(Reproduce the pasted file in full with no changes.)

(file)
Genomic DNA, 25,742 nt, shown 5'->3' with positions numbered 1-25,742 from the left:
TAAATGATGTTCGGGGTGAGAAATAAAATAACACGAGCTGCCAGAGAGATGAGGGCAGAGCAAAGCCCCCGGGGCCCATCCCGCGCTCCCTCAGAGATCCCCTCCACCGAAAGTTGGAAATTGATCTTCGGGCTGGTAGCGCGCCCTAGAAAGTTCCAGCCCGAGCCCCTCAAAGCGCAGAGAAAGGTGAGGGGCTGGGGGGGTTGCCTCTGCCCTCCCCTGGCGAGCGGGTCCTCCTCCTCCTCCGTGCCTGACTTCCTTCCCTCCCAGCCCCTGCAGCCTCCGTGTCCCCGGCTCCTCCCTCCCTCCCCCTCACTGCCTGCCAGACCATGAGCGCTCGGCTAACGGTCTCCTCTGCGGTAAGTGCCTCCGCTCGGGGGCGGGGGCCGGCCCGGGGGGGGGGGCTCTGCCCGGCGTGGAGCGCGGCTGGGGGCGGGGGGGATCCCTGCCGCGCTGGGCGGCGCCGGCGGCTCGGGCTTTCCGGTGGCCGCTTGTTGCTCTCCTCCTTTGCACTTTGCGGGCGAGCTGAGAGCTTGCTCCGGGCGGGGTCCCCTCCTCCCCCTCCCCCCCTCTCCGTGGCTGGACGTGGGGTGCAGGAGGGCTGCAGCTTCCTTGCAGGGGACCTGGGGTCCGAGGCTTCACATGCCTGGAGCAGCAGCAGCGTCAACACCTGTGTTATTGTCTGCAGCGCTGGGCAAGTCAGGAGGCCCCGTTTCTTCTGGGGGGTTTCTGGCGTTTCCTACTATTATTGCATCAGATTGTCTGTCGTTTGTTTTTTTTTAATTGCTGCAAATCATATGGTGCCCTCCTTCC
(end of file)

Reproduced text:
Genomic DNA, 25,742 nt, shown 5'->3' with positions numbered 1-25,742 from the left:
TAAATGATGTTCGGGGTGAGAAATAAAATAACACGAGCTGCCAGAGAGATGAGGGCAGAGCAAAGCCCCCGGGGCCCATCCCGCGCTCCCTCAGAGATCCCCTCCACCGAAAGTTGGAAATTGATCTTCGGGCTGGTAGCGCGCCCTAGAAAGTTCCAGCCCGAGCCCCTCAAAGCGCAGAGAAAGGTGAGGGGCTGGGGGGGTTGCCTCTGCCCTCCCCTGGCGAGCGGGTCCTCCTCCTCCTCCGTGCCTGACTTCCTTCCCTCCCAGCCCCTGCAGCCTCCGTGTCCCCGGCTCCTCCCTCCCTCCCCCTCACTGCCTGCCAGACCATGAGCGCTCGGCTAACGGTCTCCTCTGCGGTAAGTGCCTCCGCTCGGGGGCGGGGGCCGGCCCGGGGGGGGGGGCTCTGCCCGGCGTGGAGCGCGGCTGGGGGCGGGGGGGATCCCTGCCGCGCTGGGCGGCGCCGGCGGCTCGGGCTTTCCGGTGGCCGCTTGTTGCTCTCCTCCTTTGCACTTTGCGGGCGAGCTGAGAGCTTGCTCCGGGCGGGGTCCCCTCCTCCCCCTCCCCCCCTCTCCGTGGCTGGACGTGGGGTGCAGGAGGGCTGCAGCTTCCTTGCAGGGGACCTGGGGTCCGAGGCTTCACATGCCTGGAGCAGCAGCAGCGTCAACACCTGTGTTATTGTCTGCAGCGCTGGGCAAGTCAGGAGGCCCCGTTTCTTCTGGGGGGTTTCTGGCGTTTCCTACTATTATTGCATCAGATTGTCTGTCGTTTGTTTTTTTTTAATTGCTGCAAATCATATGGTGCCCTCCTTCC